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Prince Charles shrugs off farm campaign "ridicule"

LONDON (Reuters Life!) - Britain’s Prince Charles says his long-running campaign to protect rare plants and livestock has been vindicated, despite a “chorus of ridicule.”

Charles, an environmental campaigner who owns an organic farm, said it was no surprise that there had been a shift back towards protecting heritage livestock and crops.

He blamed “crazy” European Union laws for a sharp fall in the number and variety of plant seeds on sale and said they risked leading to a rise in plant diseases.

“Hundreds of varieties have been lost,” he said in extracts of a BBC radio interview released on Wednesday. “...wonderful things that our forefathers took enormous trouble to develop, which in many cases are resistant to all sorts of prevalent diseases.

“Which is why I’ve been going on for all these years -- to a chorus of ridicule -- about the importance of protecting and preserving rare native breeds of cattle, sheep, pig and chicken.

“And sure enough, now, surprise surprise, they’re beginning to come back. But the craziness of what we’ve done to this world -- lunacy.”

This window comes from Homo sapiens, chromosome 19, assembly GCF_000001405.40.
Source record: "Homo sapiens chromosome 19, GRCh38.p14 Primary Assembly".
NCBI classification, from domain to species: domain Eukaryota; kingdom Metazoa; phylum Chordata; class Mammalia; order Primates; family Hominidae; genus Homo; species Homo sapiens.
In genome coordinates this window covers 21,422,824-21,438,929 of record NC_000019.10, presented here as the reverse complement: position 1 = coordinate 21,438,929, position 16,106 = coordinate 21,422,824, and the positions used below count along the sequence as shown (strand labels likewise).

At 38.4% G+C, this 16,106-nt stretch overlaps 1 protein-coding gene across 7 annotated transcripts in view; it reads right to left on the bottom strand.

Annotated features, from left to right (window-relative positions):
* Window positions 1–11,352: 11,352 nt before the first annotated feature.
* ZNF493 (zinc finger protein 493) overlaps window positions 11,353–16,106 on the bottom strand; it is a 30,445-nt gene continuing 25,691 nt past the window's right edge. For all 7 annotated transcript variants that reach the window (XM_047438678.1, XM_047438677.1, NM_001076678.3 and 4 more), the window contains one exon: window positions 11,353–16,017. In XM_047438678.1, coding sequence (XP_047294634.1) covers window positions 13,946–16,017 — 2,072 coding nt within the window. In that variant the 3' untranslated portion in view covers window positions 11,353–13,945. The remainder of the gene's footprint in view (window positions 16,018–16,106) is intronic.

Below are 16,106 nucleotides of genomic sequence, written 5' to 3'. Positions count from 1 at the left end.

Charles has often been mocked in the tabloid press for his views. When he revealed in the 1980s that he liked talking to his plants, the Sun published a picture of him on his own with the caption: “A loon with his thoughts.”

Britain says the EU legislation on which seeds can be sold was introduced to protect consumers, but has unintentionally made it harder to grow older varieties.

The Department for the Environment, Food and Rural Affairs said it had called for a fundamental review of the EU laws.

Charles has spoken of creating an “archive of rare and endangered fruit, vegetables, trees and plants” at his Highgrove estate to support biodiversity.

“What could be crazier than...having the kind of EU legislation which made it impossible to sell the seeds of many of these wonderful old varieties that people have developed over thousands of years?” Charles said.

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